National Security Strategies

A National Security Strategy or Policy (NSS or NSP) is a key framework for a country to meet the basic needs and security concerns of citizens, and address external and internal threats to the country. In addition to focusing on the effectiveness of security providers, many of the more recent, forward-looking NSS/NSPs incorporate a number of key issues as a way of ensuring their relevance, public legitimacy, ownership, and sustainability, as well as facilitating their implementation and improving the efficiency of how security is provided. These are:

These eight areas are introduced briefly below with a few options for enhancing their inclusion in NSS/NSPs, and illustrated by a number of relevant examples from NSS/NSPs.

1. Human Security


Human security involves basing the understanding of security on the needs of citizens, not just those of the government/State. Options to enhance human security include: 1) building consensus around the country’s conceptualisation of security; 2) incorporating views gathered through wide public consultations and submissions from groups that are representative of different sectors of society; 3) including specific reference in the NSS/NSP to the central importance of the security of the people; and 4) considering the root causes of citizen’s insecurity as part of the strategies to achieve the NSS/NSP goals.

Examples:

  • The 2011-2016 Philippines NSP emphasised that “the welfare and well being of the people are of primordial consideration” (pg. 31, paragraph 4). The 2017-2022 Philippines NSP reiterates the concept, affirming that "the general public must be secured  and protected from any harm that could endanger their lives, properties, and ways of life" (pr. 19, paragraph 3). 
  • The 2013 Papua New Guinea NSP emphasises “people-centred security”, as well as including references to security concerns brought about by state-centric regimes;
  • The first strategic objective of the 2013 Peru NSS centres on a national strategy for citizen security (pg. 73);
  • The 2008 Liberia NSS calls for the new security architecture to “be constructed on the basis of promoting state, human and societal security” (pg. 15, section 9).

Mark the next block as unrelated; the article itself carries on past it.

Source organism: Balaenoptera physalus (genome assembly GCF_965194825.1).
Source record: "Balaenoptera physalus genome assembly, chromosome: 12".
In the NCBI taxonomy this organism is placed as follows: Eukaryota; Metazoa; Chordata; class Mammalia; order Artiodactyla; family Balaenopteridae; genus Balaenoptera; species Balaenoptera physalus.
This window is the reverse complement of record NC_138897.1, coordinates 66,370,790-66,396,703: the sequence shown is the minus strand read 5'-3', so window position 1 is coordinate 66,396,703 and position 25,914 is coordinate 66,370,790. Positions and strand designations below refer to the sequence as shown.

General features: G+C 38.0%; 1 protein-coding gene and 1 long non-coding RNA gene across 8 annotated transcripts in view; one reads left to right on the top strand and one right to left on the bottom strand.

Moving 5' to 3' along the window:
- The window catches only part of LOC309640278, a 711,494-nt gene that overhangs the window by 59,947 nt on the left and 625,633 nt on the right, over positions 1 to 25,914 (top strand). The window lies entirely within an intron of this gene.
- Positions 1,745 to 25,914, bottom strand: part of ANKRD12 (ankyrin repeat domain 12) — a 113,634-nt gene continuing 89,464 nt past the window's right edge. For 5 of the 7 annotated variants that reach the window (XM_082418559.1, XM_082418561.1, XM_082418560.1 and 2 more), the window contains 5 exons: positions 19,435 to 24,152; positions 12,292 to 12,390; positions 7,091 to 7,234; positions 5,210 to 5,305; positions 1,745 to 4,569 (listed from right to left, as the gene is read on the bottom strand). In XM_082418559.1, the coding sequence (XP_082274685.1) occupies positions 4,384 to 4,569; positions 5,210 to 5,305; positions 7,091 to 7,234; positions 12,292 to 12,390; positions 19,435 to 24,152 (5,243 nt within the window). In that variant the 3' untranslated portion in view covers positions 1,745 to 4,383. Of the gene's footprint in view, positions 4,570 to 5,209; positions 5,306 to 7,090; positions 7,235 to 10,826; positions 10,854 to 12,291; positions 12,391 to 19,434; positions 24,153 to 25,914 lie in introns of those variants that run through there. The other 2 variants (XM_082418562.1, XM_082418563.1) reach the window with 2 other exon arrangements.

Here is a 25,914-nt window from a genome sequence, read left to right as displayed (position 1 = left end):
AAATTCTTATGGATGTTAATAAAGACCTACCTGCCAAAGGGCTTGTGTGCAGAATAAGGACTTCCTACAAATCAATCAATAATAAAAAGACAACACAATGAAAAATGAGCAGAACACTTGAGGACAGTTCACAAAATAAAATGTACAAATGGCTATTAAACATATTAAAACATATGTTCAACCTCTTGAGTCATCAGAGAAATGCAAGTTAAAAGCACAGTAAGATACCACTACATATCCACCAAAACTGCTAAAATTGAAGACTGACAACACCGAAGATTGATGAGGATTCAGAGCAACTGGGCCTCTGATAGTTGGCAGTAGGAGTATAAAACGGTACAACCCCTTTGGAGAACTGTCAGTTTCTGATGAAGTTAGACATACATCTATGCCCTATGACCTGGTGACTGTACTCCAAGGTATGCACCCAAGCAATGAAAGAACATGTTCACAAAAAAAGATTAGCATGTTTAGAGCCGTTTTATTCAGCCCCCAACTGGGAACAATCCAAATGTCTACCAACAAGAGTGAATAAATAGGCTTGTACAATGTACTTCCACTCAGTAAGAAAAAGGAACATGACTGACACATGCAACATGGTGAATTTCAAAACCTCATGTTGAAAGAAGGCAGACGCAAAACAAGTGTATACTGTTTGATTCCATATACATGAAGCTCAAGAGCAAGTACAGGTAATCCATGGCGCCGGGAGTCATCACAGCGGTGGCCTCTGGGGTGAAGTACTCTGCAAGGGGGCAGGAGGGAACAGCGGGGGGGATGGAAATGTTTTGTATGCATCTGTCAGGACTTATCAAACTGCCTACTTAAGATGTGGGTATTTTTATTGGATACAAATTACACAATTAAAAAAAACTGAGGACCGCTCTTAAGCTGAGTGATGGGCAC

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2. Oversight and accountability

Democratic oversight of the security sector is widely recognised as an international norm (emphasised in documents from the UN amongst others). It involves establishing robust checks and balances and upholding the principles of accountability and transparency, as well as ensuring security providers are operating effectively and adequately, and in accordance with the legal and policy framework. A strong focus on oversight and accountability contributes strongly to the legitimacy and ownership of an NSS/NSP, encourages a more efficient use of resources, and strengthens the integrity of institutions. Options to enhance oversight and accountability include: 1) promoting a commitment to accountability and oversight as a means of achieving the strategic goals; 2) outlining specific roles for civil society and mechanisms to allow them to contribute effectively; and 3) incorporating and emphasising the roles of Parliament and independent state oversight institutions.

Examples:

  • Goal 1 of the 2011-2016 Philippines included creating the space and mechanisms for civilians in Government and civil society organisations to oversee the security sector (pg. 24). This goal is also expressed in the 2017-2022 Philippines NSP as a strategic objective to "strengthen the integrity of national institutions by promoting transparent, participatory and accountable governance" (pg. 20, paragraph 2);  
  • Goal 6 of the 2009 Belize NSS focuses on strengthening the institutions of democratic governance (pg. 32). This includes a Freedom of Information Act, public senate hearings on public official corruption cases, and constructive input from civil society and private sector;
  • The 2015 United Kingdom NSS commits to “consolidate the investigatory powers that the public authorities require, with robust oversight, transparency and safeguards” (pg. 38, section 4.90);
  • Goal 6 of the 2013 Papua New Guinea NSP requires the establishment of a parliamentary oversight committee on national security (pg. 50);
  • The 2015 United States NSS includes empowering civil society as one of its specific values (pg. 21).

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3. Human Rights